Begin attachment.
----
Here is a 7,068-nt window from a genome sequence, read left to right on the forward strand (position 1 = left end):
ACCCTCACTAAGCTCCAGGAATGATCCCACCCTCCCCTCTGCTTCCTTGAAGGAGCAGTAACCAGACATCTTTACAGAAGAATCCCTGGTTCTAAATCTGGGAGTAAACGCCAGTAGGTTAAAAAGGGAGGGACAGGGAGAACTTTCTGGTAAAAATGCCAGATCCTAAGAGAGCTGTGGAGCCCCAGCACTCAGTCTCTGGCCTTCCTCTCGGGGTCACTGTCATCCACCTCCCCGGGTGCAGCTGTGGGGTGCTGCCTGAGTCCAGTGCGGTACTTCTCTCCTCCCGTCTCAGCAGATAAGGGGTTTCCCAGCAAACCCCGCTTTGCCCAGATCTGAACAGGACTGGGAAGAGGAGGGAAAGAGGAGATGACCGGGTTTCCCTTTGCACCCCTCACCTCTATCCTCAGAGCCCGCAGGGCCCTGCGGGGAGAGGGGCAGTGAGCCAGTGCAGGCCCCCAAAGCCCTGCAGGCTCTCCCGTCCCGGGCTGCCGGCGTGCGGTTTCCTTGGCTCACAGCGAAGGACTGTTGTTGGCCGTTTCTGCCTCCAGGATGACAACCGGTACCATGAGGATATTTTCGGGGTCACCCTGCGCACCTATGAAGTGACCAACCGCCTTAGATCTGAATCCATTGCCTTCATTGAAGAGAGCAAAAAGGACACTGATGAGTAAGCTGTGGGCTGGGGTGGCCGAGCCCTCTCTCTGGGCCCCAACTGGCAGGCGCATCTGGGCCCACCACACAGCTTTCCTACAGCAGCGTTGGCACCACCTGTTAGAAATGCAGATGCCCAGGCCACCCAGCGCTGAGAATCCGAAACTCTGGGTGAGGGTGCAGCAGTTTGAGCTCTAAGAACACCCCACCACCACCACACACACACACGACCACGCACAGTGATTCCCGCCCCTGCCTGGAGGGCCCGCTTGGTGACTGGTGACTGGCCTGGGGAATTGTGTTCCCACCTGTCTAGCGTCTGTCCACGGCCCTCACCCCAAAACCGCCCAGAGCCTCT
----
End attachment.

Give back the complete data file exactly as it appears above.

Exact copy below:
Here is a 7,068-nt window from a genome sequence, read left to right on the forward strand (position 1 = left end):
ACCCTCACTAAGCTCCAGGAATGATCCCACCCTCCCCTCTGCTTCCTTGAAGGAGCAGTAACCAGACATCTTTACAGAAGAATCCCTGGTTCTAAATCTGGGAGTAAACGCCAGTAGGTTAAAAAGGGAGGGACAGGGAGAACTTTCTGGTAAAAATGCCAGATCCTAAGAGAGCTGTGGAGCCCCAGCACTCAGTCTCTGGCCTTCCTCTCGGGGTCACTGTCATCCACCTCCCCGGGTGCAGCTGTGGGGTGCTGCCTGAGTCCAGTGCGGTACTTCTCTCCTCCCGTCTCAGCAGATAAGGGGTTTCCCAGCAAACCCCGCTTTGCCCAGATCTGAACAGGACTGGGAAGAGGAGGGAAAGAGGAGATGACCGGGTTTCCCTTTGCACCCCTCACCTCTATCCTCAGAGCCCGCAGGGCCCTGCGGGGAGAGGGGCAGTGAGCCAGTGCAGGCCCCCAAAGCCCTGCAGGCTCTCCCGTCCCGGGCTGCCGGCGTGCGGTTTCCTTGGCTCACAGCGAAGGACTGTTGTTGGCCGTTTCTGCCTCCAGGATGACAACCGGTACCATGAGGATATTTTCGGGGTCACCCTGCGCACCTATGAAGTGACCAACCGCCTTAGATCTGAATCCATTGCCTTCATTGAAGAGAGCAAAAAGGACACTGATGAGTAAGCTGTGGGCTGGGGTGGCCGAGCCCTCTCTCTGGGCCCCAACTGGCAGGCGCATCTGGGCCCACCACACAGCTTTCCTACAGCAGCGTTGGCACCACCTGTTAGAAATGCAGATGCCCAGGCCACCCAGCGCTGAGAATCCGAAACTCTGGGTGAGGGTGCAGCAGTTTGAGCTCTAAGAACACCCCACCACCACCACACACACACACGACCACGCACAGTGATTCCCGCCCCTGCCTGGAGGGCCCGCTTGGTGACTGGTGACTGGCCTGGGGAATTGTGTTCCCACCTGTCTAGCGTCTGTCCACGGCCCTCACCCCAAAACCGCCCAGAGCCTCT